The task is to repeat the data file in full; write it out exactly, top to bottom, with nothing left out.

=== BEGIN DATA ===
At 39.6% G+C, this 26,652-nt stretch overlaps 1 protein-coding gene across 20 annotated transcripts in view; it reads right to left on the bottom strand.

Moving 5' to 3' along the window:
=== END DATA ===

At 39.6% G+C, this 26,652-nt stretch overlaps 1 protein-coding gene across 20 annotated transcripts in view; it reads right to left on the bottom strand.

Moving 5' to 3' along the window: